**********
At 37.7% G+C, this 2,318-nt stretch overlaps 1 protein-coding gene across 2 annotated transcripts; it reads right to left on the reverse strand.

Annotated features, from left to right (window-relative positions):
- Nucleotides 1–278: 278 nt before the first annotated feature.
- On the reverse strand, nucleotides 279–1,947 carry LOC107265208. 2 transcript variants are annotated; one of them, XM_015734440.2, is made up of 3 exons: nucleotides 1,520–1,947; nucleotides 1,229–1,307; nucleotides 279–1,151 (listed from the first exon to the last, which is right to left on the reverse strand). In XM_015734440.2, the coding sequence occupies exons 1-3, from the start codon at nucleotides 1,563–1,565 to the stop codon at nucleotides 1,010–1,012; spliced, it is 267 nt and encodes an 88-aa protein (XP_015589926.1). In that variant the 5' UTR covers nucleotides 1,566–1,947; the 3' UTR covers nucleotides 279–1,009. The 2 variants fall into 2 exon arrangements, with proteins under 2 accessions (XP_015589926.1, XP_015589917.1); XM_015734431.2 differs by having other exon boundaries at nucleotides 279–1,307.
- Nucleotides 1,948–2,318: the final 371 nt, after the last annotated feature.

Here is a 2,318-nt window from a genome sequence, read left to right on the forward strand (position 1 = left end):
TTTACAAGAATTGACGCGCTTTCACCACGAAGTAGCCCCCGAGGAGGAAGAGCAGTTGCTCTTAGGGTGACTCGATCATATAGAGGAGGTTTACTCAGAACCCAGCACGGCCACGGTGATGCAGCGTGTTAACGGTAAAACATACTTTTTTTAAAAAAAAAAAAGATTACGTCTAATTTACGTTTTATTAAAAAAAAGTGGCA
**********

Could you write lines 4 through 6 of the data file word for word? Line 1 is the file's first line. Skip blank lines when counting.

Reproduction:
- On the reverse strand, nucleotides 279–1,947 carry LOC107265208. 2 transcript variants are annotated; one of them, XM_015734440.2, is made up of 3 exons: nucleotides 1,520–1,947; nucleotides 1,229–1,307; nucleotides 279–1,151 (listed from the first exon to the last, which is right to left on the reverse strand). In XM_015734440.2, the coding sequence occupies exons 1-3, from the start codon at nucleotides 1,563–1,565 to the stop codon at nucleotides 1,010–1,012; spliced, it is 267 nt and encodes an 88-aa protein (XP_015589926.1). In that variant the 5' UTR covers nucleotides 1,566–1,947; the 3' UTR covers nucleotides 279–1,009. The 2 variants fall into 2 exon arrangements, with proteins under 2 accessions (XP_015589926.1, XP_015589917.1); XM_015734431.2 differs by having other exon boundaries at nucleotides 279–1,307.
- Nucleotides 1,948–2,318: the final 371 nt, after the last annotated feature.

Here is a 2,318-nt window from a genome sequence, read left to right on the forward strand (position 1 = left end):